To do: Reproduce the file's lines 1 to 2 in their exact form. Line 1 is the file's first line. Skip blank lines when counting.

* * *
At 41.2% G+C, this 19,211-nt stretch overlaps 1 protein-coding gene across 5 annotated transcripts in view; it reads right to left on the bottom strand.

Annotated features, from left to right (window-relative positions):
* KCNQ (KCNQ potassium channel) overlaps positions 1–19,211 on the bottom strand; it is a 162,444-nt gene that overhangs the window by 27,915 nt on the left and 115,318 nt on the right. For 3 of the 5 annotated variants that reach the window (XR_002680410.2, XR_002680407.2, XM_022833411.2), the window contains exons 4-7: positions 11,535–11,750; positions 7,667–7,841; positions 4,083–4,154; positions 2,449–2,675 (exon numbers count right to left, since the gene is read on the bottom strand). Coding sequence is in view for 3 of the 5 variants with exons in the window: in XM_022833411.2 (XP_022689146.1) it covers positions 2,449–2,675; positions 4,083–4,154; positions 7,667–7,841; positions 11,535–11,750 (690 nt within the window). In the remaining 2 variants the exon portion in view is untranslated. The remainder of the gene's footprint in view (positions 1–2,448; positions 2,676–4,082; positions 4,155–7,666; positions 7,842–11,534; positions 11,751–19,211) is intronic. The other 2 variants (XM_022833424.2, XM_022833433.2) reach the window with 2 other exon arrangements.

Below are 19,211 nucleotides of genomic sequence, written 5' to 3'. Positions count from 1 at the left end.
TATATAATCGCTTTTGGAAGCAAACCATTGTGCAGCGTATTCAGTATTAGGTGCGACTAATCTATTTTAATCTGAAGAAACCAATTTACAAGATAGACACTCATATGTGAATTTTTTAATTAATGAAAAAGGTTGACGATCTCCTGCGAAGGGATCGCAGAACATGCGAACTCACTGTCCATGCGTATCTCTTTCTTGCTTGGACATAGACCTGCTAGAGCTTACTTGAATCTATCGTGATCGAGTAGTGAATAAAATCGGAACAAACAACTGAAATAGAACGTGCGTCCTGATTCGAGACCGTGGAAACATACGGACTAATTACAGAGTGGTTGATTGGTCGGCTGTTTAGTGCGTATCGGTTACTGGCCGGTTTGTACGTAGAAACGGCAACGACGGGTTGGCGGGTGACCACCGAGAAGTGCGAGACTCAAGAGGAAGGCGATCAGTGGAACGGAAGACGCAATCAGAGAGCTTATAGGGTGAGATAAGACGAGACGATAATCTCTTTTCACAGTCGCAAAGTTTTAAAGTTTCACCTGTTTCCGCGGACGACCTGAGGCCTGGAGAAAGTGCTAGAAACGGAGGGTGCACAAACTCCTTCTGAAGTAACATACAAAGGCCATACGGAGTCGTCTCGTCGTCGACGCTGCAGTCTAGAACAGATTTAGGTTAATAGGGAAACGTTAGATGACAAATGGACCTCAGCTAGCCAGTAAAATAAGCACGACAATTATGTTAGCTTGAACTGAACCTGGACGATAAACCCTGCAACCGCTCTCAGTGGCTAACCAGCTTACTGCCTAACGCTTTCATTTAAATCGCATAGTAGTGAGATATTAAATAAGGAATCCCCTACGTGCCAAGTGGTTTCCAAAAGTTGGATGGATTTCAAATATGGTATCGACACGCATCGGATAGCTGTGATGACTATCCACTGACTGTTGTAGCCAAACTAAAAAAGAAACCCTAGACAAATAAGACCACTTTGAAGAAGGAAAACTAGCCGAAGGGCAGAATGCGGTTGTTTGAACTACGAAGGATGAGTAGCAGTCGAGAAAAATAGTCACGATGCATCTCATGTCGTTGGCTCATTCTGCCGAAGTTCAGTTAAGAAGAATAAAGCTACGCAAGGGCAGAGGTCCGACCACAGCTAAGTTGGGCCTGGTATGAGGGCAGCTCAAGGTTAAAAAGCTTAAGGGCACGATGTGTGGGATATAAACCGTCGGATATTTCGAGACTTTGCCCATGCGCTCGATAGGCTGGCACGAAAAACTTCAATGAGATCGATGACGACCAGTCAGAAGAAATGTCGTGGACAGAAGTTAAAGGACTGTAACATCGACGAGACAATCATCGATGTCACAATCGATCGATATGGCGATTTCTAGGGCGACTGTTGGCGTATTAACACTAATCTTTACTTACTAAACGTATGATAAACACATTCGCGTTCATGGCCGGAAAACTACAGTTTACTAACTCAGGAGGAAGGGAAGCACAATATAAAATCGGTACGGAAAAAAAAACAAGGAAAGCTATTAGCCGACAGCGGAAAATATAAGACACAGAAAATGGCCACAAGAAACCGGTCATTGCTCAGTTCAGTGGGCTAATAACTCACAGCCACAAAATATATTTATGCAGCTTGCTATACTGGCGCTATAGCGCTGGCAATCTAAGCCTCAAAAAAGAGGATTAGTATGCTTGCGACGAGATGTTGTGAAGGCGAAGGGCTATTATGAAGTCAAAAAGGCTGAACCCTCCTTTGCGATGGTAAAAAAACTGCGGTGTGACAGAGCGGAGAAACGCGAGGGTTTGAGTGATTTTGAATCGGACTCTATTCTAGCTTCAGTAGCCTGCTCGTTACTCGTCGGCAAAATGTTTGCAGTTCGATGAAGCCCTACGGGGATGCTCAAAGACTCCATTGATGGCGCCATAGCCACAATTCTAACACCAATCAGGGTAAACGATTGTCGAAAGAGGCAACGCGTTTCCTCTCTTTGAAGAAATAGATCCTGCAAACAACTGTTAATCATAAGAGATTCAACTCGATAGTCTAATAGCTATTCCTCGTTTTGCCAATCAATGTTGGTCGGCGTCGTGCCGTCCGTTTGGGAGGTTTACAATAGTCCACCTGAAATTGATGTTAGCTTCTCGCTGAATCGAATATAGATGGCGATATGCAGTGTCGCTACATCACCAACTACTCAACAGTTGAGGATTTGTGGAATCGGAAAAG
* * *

At 41.2% G+C, this 19,211-nt stretch overlaps 1 protein-coding gene across 5 annotated transcripts in view; it reads right to left on the bottom strand.

Annotated features, from left to right (window-relative positions):